Nickie, still haunted his brother’s mysterious disappearance, falls fast in love with Emily (Maslany), a painter. When Emily reveals a severe bipolar disorder, their romance gets complicated.
Other Half, The
Drama | Romance | 2017
Tatiana Maslany, Tom Cullen, Henry Czerny, Suzanne Clément
Nickie Bellow is a self-destructive drifter ever mourning the disappearance of his younger brother. Having abandoned a life of promise in his native UK, he has spent the inaugural years of adult life drowning grief in alcohol and violence. By the 5th anniversary of his brother’s disappearance he has reached his nadir - fired from his menial job, he is poised once again for an aimless life. Then he meets Emily: The two form an immediate, inseparable bond – it is love at first sight deepened by a shared sense of sorrow.
Nickie and Emily expedite the standard rituals of a ‘normal’ relationship. They sleep together on their first proper date and become immediately exclusive, spending every waking moment together. Drunk on the intoxication of an accelerated young love, they consume each other ravenously, both accustomed to the fleeting and transitory, untrusting of permanence.
Emily befriends Nickie’s cousin Sammy, a young awkward romantic and a comic foil for Nickie. Nickie plays Cops and Robbers with Emily’s young students, further ingratiating himself into her life. They play hooky from their responsibilities and problems, hiding away in the little forgotten corners of their metropolis. Still, in spite of – if not because of - their best intentions, their respective demons catch up with them, upsetting fantasy with the ballast of reality.
Emily’s illness, an extreme version of Mania called Rapid cycling Bipolar 1 Disorder, begins to manifest itself. The more Emily tries to hide her mania from Nickie, the more it rages out of control, and the more he feels a pathological need to save her. The more Nickie ignores his own burden in hopes of managing Emily’s, the more tenuous becomes his grasp on the present moment. Nickie tells Emily about the disappearance of his brother, and Emily finally explains her illness to Nickie. By the time Emily descends into a fit of extreme madness, all Nickie can do is literally watch. Before her father takes over and ships her away to a hospice for the year, Nickie is afforded only the most abrupt opportunity to say goodbye.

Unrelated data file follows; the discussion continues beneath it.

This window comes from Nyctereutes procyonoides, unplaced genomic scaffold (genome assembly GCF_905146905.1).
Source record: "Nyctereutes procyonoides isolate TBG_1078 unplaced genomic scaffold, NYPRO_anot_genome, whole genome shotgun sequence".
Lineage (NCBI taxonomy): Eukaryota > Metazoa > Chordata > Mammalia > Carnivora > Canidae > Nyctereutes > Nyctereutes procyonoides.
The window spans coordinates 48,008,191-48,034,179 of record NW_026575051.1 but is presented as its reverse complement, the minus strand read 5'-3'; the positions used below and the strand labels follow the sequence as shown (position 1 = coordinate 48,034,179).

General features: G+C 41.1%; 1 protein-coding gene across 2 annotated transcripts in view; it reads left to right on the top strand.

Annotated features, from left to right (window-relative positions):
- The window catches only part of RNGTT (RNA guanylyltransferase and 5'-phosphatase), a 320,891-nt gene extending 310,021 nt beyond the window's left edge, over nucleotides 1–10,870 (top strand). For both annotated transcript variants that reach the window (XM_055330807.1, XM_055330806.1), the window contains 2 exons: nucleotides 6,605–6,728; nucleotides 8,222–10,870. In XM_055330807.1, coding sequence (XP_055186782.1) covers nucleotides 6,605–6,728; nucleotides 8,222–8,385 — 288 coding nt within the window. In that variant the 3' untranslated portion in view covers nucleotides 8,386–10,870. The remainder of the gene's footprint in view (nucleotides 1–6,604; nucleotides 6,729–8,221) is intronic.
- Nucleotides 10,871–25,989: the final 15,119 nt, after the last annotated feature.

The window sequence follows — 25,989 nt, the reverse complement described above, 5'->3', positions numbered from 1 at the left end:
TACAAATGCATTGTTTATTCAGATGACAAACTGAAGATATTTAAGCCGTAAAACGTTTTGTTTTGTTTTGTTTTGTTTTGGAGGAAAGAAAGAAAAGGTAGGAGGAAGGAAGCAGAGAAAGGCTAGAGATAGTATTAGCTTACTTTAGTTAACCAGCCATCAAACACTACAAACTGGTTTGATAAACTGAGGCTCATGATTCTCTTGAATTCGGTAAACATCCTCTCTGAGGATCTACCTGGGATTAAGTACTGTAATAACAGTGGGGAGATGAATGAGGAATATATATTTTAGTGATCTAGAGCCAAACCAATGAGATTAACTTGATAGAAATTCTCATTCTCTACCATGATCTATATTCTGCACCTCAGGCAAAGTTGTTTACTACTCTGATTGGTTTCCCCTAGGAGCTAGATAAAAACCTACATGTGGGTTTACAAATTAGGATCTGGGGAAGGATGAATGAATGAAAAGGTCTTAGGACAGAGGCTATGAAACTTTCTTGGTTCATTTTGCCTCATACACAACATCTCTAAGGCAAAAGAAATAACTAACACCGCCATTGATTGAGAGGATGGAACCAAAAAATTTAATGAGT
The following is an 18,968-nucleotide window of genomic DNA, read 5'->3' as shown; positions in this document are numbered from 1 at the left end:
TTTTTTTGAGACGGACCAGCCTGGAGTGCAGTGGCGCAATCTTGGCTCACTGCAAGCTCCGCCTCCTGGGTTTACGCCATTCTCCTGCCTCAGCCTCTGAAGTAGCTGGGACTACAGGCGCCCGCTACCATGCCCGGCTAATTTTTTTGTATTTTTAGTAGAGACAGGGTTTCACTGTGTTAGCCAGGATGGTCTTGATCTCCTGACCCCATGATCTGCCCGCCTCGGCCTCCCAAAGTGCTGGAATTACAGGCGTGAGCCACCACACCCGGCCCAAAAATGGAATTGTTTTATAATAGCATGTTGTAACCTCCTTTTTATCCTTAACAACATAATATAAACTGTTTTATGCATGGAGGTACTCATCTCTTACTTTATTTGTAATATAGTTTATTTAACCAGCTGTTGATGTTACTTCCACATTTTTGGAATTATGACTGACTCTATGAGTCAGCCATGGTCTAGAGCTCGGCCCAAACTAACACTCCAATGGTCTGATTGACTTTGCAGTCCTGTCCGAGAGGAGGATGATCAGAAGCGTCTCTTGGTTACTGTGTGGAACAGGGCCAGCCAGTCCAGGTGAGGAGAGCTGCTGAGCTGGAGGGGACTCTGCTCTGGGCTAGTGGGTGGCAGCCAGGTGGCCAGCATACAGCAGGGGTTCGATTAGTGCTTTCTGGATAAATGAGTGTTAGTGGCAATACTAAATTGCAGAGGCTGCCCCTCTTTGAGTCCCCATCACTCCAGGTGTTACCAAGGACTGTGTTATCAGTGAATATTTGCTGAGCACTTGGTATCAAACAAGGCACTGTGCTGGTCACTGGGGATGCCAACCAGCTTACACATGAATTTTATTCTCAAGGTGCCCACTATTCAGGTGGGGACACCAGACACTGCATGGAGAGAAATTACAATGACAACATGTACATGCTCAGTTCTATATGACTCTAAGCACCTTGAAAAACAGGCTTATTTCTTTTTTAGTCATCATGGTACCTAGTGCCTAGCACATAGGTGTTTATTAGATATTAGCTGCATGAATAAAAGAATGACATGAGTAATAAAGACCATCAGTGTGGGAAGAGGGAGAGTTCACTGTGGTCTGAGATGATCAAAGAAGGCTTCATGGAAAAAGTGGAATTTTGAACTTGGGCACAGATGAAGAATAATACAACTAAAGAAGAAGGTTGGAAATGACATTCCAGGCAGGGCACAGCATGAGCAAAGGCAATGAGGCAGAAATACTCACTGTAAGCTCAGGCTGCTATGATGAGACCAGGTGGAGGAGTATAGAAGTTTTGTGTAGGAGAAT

Over the next few months Nickie endeavors to reconnect with friends, affecting a ‘normal’ state of being. While time does not heal all wounds, Nickie has begun the process of tending to his grief. He lives a modest, quiet life neither filled with hope nor beset by despair – it is not existence but subsistence. Then he finds her waiting for him.
This time around, Nickie and Emily intend to proceed with caution, both wary of how each can disrupt their newfound balance. But their good intentions are cast aside, and they quickly picking up where they left off. At a high-stakes dinner with Emily’s father and stepmother, Emily surprises Nickie by asking her father for a loan. Her father refuses and orders Nickie to leave Emily, citing Nickie’s inability to care properly for her. The tense evening only serves to strengthen Nickie and Emily’s collusion – it is the two of them against the world.
They move in together, building a shared home, forging a simple life and looking to a shared future. Nickie’s mother visits from the UK. A quiet night with his family is the highlight of these new beginnings, until the looming cloud of illness swiftly descends. A manic episode flares suddenly, forcing a second, possibly decisive separation. Notions of ‘closure’ will remain impossible while the necessity for ‘acceptance’ will prove paramount; the possibility of ‘healing’ will manifest as the need for mere, sheer survival. By the film’s conclusion Nickie and Emily remain individually burdened yet strengthened by their persisting bond. For them, time does not heal all wounds, but real love does indeed conquer all.
Jonathan Bronfman, Nicole Hilliard-Forde, Joey Klein